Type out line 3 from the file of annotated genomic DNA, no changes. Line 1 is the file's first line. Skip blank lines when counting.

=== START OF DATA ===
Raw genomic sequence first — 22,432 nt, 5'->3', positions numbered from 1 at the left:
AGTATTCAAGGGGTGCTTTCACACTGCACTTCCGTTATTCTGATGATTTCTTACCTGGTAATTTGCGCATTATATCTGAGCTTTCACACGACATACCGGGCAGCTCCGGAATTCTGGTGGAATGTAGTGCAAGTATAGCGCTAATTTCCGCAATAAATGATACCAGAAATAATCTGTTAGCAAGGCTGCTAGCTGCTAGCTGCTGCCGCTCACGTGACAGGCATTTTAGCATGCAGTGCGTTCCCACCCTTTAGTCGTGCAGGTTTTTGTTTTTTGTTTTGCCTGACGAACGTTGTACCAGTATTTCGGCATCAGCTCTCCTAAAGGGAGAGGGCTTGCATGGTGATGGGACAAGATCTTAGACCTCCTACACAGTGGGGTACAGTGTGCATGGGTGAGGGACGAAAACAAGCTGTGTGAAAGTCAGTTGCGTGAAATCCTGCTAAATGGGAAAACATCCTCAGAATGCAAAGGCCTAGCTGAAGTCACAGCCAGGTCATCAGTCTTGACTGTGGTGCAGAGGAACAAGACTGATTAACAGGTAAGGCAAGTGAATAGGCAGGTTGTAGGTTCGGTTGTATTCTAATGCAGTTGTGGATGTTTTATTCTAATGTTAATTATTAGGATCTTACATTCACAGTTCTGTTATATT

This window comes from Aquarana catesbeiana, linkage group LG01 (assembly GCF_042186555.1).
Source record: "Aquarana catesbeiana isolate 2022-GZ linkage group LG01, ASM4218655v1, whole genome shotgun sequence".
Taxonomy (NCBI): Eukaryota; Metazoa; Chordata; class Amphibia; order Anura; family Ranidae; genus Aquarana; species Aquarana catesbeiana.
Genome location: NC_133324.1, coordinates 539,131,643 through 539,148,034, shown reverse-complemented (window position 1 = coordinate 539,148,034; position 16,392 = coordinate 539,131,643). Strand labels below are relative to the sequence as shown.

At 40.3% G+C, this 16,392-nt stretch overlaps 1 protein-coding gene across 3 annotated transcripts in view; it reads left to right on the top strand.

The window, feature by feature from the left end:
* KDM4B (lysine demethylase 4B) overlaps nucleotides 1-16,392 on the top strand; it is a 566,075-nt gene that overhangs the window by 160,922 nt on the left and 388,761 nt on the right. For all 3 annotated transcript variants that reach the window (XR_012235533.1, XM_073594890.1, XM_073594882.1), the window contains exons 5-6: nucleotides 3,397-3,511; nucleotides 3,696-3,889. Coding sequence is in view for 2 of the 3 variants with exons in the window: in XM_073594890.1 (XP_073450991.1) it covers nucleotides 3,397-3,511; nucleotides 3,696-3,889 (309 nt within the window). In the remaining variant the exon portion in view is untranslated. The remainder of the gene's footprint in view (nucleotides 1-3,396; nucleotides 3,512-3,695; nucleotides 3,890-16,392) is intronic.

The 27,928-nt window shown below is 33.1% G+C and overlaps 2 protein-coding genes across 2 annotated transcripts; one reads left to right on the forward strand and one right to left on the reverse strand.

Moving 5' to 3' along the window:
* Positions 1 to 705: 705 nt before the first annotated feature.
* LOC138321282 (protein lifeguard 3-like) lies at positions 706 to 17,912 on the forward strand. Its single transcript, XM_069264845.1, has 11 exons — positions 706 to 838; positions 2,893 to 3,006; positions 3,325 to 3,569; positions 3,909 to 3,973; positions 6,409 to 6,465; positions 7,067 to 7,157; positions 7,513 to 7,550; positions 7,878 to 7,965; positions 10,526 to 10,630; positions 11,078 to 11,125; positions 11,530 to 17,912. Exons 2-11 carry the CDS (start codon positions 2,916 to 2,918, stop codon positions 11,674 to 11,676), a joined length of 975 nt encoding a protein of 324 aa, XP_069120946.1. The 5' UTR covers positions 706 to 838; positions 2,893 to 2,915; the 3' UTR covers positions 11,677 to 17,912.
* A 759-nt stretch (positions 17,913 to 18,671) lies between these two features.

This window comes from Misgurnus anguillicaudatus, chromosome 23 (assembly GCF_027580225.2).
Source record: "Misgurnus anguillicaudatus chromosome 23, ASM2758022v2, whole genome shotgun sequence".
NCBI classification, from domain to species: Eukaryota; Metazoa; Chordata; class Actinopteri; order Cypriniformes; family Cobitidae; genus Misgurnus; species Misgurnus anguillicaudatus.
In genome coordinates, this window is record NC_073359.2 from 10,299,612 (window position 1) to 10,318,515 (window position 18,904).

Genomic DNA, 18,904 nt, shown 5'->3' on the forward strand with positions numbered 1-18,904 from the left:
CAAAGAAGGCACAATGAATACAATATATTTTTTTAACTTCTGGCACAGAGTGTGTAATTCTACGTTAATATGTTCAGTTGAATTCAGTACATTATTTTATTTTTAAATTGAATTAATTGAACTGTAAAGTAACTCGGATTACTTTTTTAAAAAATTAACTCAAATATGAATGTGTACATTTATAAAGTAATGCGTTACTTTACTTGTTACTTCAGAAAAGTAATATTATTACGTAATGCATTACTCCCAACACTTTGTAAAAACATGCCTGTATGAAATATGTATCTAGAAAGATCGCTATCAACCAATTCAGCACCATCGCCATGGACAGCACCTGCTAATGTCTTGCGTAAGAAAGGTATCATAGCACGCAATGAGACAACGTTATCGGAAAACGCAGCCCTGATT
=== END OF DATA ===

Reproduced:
This window comes from Aquarana catesbeiana, linkage group LG01 (assembly GCF_042186555.1).